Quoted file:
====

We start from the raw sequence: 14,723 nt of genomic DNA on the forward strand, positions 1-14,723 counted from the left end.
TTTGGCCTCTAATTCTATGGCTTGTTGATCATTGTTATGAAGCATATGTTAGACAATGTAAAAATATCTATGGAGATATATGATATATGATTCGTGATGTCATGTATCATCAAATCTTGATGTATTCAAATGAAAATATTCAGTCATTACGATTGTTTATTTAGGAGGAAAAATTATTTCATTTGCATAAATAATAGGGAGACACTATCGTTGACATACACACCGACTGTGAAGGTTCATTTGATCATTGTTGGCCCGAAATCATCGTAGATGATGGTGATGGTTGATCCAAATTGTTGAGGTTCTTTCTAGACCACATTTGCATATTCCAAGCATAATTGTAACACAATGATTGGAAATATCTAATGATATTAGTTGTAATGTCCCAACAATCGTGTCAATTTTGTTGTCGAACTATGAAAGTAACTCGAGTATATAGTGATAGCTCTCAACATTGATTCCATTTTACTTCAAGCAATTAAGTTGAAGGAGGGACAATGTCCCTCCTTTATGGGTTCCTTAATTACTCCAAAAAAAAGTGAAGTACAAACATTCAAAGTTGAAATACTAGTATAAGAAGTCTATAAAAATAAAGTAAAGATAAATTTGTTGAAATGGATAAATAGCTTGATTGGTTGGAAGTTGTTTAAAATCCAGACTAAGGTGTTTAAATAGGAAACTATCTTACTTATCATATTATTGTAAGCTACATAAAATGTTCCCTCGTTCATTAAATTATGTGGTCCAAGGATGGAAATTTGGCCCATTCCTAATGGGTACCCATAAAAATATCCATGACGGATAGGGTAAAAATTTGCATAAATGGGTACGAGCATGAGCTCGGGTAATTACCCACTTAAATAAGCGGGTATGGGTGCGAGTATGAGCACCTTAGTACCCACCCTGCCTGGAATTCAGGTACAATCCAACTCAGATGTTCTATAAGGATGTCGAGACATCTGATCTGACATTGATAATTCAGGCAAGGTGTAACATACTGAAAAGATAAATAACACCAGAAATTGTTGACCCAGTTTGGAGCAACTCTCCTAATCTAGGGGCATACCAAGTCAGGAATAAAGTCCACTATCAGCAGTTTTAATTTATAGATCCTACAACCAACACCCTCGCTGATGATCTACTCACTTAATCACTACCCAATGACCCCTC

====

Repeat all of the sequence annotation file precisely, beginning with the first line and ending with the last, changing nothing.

We start from the raw sequence: 14,723 nt of genomic DNA on the forward strand, positions 1-14,723 counted from the left end.
TTTGGCCTCTAATTCTATGGCTTGTTGATCATTGTTATGAAGCATATGTTAGACAATGTAAAAATATCTATGGAGATATATGATATATGATTCGTGATGTCATGTATCATCAAATCTTGATGTATTCAAATGAAAATATTCAGTCATTACGATTGTTTATTTAGGAGGAAAAATTATTTCATTTGCATAAATAATAGGGAGACACTATCGTTGACATACACACCGACTGTGAAGGTTCATTTGATCATTGTTGGCCCGAAATCATCGTAGATGATGGTGATGGTTGATCCAAATTGTTGAGGTTCTTTCTAGACCACATTTGCATATTCCAAGCATAATTGTAACACAATGATTGGAAATATCTAATGATATTAGTTGTAATGTCCCAACAATCGTGTCAATTTTGTTGTCGAACTATGAAAGTAACTCGAGTATATAGTGATAGCTCTCAACATTGATTCCATTTTACTTCAAGCAATTAAGTTGAAGGAGGGACAATGTCCCTCCTTTATGGGTTCCTTAATTACTCCAAAAAAAAGTGAAGTACAAACATTCAAAGTTGAAATACTAGTATAAGAAGTCTATAAAAATAAAGTAAAGATAAATTTGTTGAAATGGATAAATAGCTTGATTGGTTGGAAGTTGTTTAAAATCCAGACTAAGGTGTTTAAATAGGAAACTATCTTACTTATCATATTATTGTAAGCTACATAAAATGTTCCCTCGTTCATTAAATTATGTGGTCCAAGGATGGAAATTTGGCCCATTCCTAATGGGTACCCATAAAAATATCCATGACGGATAGGGTAAAAATTTGCATAAATGGGTACGAGCATGAGCTCGGGTAATTACCCACTTAAATAAGCGGGTATGGGTGCGAGTATGAGCACCTTAGTACCCACCCTGCCTGGAATTCAGGTACAATCCAACTCAGATGTTCTATAAGGATGTCGAGACATCTGATCTGACATTGATAATTCAGGCAAGGTGTAACATACTGAAAAGATAAATAACACCAGAAATTGTTGACCCAGTTTGGAGCAACTCTCCTAATCTAGGGGCATACCAAGTCAGGAATAAAGTCCACTATCAGCAGTTTTAATTTATAGATCCTACAACCAACACCCTCGCTGATGATCTACTCACTTAATCACTACCCAATGACCCCTC